Today's post is from Nancy Polikoff, author of Beyond (Straight and Gay) Marriage, and a Professor of Law at American University Washington College of Law. Polikoff teaches Sexuality and the Law and has taught Family Law for more than 20 years. She posts regularly about LGBT family issues at the Bilerico Project and at her blog.
Lesbian couples raising children in the suburbs of my city, Washington, DC, got a one-two punch in the last three weeks. First the Maryland Court of Appeals ruled that when only one member of the couple had adopted the child they were both parenting, and then the couple split up, that the child had only one mother….and that mother can decide whether to maintain or stop contact between the child and the other mother. Since 2000, Maryland courts had been awarding visitation rights in this situation. Not anymore:the highest court in the state said there’s no such thing as a “de facto” parent with rights to continue a relationship with a child she has raised.
Last week, while the Virginia State Supreme Court handed down a ruling that on the surface seemed to support gay parents, an appeals court in that state ruled in a way similar to the Maryland court Lots of people heard about the Miller-Jenkins case, which was a cover story in the Washington Post Magazine. In that case, the biological mom (Lisa) moved from Vermont to Virginia with the child, renounced her lesbianism, obtained representation from the right-wing, anti-gay Liberty Counsel, and argued that the state’s version of the Defense of Marriage Act meant the courts should not enforce a Vermont order giving the non-bio mom (Janet) visitation rights. Earlier this month, the Virginia Supreme Court ruled in Janet’s favor, prompting glee among gay parents everywhere – including in the blogosphere.
But that case was decided on a technical issue; the Virginia court agreed that the Vermont court had jurisdiction to rule in the case and therefore under both state and federal law Virginia had to respect Vermont’s order.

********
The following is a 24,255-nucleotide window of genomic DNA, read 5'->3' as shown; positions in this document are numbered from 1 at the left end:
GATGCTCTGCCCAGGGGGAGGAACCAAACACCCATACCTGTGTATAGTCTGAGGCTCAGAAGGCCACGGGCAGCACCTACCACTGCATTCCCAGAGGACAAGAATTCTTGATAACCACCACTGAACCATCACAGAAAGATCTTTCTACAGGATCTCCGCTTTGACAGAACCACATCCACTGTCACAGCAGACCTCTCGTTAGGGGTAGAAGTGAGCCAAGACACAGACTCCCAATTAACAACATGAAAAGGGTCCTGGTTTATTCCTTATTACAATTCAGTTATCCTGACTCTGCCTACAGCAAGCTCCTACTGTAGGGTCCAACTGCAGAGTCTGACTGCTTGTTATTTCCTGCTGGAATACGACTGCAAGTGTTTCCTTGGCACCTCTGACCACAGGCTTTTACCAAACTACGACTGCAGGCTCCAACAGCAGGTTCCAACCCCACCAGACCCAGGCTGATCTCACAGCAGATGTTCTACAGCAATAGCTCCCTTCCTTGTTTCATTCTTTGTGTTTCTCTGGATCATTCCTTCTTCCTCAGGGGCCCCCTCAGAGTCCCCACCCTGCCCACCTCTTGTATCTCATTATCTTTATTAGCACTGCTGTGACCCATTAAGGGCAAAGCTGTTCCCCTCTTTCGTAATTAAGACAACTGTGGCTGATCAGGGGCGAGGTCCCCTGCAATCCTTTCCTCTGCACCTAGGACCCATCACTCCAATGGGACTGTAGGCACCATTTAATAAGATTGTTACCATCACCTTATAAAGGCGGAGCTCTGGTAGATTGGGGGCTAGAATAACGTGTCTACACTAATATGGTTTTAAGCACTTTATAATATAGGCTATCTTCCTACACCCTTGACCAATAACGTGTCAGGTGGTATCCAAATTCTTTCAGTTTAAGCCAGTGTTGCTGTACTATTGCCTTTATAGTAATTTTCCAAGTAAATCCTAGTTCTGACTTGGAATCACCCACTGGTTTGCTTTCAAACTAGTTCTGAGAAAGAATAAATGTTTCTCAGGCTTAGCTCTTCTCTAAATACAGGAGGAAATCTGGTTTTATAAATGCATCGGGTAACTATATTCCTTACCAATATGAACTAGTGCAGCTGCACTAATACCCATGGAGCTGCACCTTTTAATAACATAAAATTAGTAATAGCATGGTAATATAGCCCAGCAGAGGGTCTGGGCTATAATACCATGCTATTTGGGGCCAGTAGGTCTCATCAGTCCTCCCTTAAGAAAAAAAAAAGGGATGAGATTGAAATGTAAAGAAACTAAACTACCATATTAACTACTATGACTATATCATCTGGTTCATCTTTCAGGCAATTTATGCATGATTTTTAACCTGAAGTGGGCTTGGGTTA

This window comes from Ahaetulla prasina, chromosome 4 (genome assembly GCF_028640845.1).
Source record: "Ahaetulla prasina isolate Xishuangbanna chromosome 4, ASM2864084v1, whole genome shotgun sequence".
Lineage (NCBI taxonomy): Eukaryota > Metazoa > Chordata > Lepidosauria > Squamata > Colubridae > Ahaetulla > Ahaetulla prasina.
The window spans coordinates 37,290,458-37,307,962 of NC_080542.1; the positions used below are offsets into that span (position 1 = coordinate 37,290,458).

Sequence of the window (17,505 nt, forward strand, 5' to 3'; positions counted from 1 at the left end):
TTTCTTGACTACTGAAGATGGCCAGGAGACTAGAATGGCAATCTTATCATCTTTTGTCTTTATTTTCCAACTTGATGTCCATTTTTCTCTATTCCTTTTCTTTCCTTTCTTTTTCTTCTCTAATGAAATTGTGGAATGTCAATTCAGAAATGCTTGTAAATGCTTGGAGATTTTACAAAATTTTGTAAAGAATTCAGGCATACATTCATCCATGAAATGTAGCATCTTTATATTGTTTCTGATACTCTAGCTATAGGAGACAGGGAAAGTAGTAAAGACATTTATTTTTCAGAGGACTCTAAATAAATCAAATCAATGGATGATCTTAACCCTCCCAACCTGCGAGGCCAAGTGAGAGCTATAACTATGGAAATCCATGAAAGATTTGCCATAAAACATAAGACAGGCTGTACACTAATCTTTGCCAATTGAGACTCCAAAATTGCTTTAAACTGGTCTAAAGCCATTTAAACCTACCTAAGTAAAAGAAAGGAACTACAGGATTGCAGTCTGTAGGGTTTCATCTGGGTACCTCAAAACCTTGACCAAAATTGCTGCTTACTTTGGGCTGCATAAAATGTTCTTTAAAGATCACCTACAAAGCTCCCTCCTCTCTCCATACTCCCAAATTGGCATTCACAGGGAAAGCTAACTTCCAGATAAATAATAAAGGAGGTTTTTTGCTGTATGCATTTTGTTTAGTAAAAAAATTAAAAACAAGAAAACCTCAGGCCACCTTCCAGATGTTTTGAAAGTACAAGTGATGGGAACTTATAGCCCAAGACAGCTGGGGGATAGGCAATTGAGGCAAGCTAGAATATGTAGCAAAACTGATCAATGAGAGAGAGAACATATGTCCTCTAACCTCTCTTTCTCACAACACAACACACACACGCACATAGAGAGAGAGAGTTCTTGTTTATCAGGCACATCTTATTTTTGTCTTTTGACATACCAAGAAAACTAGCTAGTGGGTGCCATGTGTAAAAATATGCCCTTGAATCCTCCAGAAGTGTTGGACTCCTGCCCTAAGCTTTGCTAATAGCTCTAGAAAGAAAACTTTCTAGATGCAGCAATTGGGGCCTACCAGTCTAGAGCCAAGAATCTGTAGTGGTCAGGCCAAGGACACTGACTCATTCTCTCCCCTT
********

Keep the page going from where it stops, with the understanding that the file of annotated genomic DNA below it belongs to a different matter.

In contrast, that same week, a Virginia appeals court soundly rejected a nonbiological mom’s request for visitation. You can read the complete ruling here [PDF], but here are the facts: Christine and Jennifer decided to have a child together. Jennifer gave birth after unknown donor insemination. Christine was there when the child was born and the couple gave the child a last name that was a hyphenated form of both of their names. The couple shared parenting. After the couple split up, Christine continued to financially support the child and care for her, but when she sought a visitation schedule in court, Jennifer opposed it.
In ruling against Christine, the Virginia appeals court determined that it would not recognize a “de facto parent” or a “psychological parent.” Christine could obtain visitation only by coming forward with an overwhelming amount of proof (called “clear and convincing evidence”) that her daughter would suffer harm from denying her visitation. Since a lower court had stopped visitation in the fall of 2005, the court said there was no evidence that the child was harmed at this point by denying visitation.
Now . Liberty Counsel, whose motto is “Restoring the Culture One Case at a Time by Advancing Religious Freedom, the Sanctity of Human Life and the Traditional Family,” filed a brief supporting Jennifer. Unlike Lisa Miller, Jennifer does not appear to have renounced her lesbianism. Nonetheless, Liberty Counsel supported her. So what’s their interest? In praising the court’s ruling, Liberty Counsel says that “the "de facto" or "psychological" parent doctrine has been used by same-sex marriage advocates to undermine the institution of marriage and weaken the rights of parents.”
Actually, the “de facto parent” doctrine has been used in many states [pdf] – and the District of Columbia [pdf] – to protect a child’s family. When a heterosexual couple has a child together they are both parents of the child; they don’t need to marry to get legal recognition as the child’s parents. This may “undermine the institution of marriage” but it’s good for the child and has been the law for more than 35 years. The rule should be the same for a lesbian couple who plans and raises a child together.
So, when will a right-wing, anti-gay legal group help out a lesbian mother? Answer: When she’s trying to negate the family she formed and eliminate the other mother from a child’s life by claiming the other mom is not a parent.
I expect Liberty Counsel to try to destroy our families; I don’t expect lesbians to try to destroy our families.
For further reading, see Nancy Polikoff’s post for Blogging for LGBT Families Day 2008.